“Official reports document appalling crimes: fathers forced to rape their own daughters; brothers forced to rape their sisters; boy soldiers who gang-rape old women, then chop off their arms; pregnant women eviscerated alive and the fetus snatched from the womb to satisfy soldiers’ bet on its sex. A brother is hacked to death and eviscerated; his heart and liver are placed in the hands of his eighteen-year-old sister, who is commanded to eat them. She refuses. She is told that her two children and her sister have been abducted. She's taken to the place where her sister and two other women are held. She sees them murdered. Their heads are placed in her lap. Such crimes deliberately violate primal taboos; they aim to crush not only the individual victims but also those who physically survive the violence. They are meant to destroy a way of life and the values that inform it. Yet the individual victims are important in their own right, and in most cases they are women and children.” (pp. 96-7)


From Congo:
“Charlotte had become a leader in CFK, working on the cases of young girls who had recently been raped, not by militiamen but by civilians right there in Kamanyola. A twelve-year-old girl was raped by her teacher. A nine-year-old was raped by a young boy. A seven-year-old was raped by a middle-aged man. An eleven-year-old was raped by her father. A seven-year-old was raped by her pastor. Charlotte was one of the women who visited the parents, persuaded them not to compromise, and helped them take their child’s case to court. But the rape of these young girls by civilians – by teachers, pastors, fathers – this was something new in the community, since the war, and the women of CFK were struggling to understand it. Later I told Charlotte and others about the way the habits of war carry over into peacetime, the way the habits of soldiers are taken up by civilians. I told them about the civilian rapes of little girls in Liberia, snatched even from church, and in Sierra Leone. Unknown before the war, civilian rapists and child rape in Kamanyola – like gang rape – were becoming normal.” (pp. 146-7)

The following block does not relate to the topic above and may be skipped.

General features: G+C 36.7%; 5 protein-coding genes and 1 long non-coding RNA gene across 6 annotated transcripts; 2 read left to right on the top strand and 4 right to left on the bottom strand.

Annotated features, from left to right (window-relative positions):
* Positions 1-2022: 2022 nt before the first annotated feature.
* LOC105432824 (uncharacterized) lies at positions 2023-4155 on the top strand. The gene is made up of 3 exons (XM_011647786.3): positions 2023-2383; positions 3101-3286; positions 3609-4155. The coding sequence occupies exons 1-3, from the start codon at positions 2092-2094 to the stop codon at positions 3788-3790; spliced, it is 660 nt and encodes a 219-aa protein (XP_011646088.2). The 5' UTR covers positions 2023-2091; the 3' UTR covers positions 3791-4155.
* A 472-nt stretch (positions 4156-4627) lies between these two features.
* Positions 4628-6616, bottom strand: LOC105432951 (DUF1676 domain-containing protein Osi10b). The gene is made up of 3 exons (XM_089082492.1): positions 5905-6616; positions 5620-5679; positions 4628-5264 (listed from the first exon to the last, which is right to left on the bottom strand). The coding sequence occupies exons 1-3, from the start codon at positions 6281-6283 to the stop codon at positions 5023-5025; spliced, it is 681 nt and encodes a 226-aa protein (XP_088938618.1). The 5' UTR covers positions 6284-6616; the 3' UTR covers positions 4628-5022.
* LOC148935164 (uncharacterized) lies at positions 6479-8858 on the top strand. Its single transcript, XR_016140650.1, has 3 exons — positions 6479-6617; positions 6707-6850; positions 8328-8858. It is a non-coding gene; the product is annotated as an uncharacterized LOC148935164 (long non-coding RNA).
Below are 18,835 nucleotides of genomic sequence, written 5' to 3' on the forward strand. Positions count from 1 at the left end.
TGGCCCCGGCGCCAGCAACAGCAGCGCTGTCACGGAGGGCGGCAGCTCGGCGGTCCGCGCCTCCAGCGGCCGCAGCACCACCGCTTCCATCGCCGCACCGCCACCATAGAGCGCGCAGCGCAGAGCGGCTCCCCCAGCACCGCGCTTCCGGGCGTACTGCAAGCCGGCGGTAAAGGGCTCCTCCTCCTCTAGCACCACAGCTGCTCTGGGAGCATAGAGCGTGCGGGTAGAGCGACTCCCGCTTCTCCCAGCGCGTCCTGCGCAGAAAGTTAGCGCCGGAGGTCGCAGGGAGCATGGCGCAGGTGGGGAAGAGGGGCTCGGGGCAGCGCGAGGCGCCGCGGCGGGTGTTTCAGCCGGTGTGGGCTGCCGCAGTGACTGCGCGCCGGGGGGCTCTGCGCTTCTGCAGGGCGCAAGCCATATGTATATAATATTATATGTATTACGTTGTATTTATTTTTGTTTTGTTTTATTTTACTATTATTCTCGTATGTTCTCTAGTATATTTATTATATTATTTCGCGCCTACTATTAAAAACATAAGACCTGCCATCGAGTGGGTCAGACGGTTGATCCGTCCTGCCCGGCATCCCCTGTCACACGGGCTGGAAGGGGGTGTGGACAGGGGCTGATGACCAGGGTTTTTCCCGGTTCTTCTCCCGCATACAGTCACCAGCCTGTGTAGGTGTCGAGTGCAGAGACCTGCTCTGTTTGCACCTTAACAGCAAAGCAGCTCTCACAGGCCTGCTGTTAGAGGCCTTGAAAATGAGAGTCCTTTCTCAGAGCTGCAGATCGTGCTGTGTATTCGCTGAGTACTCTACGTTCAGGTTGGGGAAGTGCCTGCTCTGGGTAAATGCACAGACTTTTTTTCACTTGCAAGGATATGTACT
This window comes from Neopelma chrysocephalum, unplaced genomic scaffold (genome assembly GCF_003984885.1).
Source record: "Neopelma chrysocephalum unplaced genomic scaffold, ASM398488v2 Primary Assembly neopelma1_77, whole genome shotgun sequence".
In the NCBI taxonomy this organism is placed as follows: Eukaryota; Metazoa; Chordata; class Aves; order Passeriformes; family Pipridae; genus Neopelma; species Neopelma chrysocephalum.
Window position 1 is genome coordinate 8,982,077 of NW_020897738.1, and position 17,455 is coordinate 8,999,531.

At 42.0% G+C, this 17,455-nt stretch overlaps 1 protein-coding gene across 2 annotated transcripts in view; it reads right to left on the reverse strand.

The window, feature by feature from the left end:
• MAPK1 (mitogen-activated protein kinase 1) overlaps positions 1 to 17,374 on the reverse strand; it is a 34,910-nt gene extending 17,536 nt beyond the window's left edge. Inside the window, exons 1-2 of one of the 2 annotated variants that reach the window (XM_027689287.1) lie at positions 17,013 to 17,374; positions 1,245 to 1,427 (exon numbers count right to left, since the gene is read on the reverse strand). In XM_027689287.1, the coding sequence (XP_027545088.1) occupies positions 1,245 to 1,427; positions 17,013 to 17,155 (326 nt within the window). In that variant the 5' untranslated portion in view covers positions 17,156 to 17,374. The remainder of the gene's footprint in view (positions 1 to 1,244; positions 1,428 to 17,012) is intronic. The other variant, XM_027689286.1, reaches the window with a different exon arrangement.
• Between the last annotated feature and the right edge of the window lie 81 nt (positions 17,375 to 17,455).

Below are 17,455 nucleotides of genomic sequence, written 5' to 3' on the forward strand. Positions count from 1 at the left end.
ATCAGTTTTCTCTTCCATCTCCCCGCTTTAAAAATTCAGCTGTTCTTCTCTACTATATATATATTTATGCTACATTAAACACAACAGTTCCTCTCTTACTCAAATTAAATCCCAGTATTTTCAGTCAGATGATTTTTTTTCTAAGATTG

And two examples from our “glorious liberation” of Iraq:
“The violence done by ordinary men to other ordinary men like Othman and Sayed destroys the victims. Men told me of being kidnapped as teenagers, beaten, confined without food or water, and coerced to provide sexual gratification to their captors. They spoke without apparent feeling, having retreated behind some psychic barrier where safety lay. Although most men won’t tell - `A raped man is not a man,’ one said – UNHCR in Amman had recorded nearly three hundred cases of sexual violence against men. Captivity and torture of men in Iraq always seemed to have about it this peculiar quality of homoerotic sadism, the effluence of a culture that adores men far more than women yet sets them officially out of reach.” (p. 215)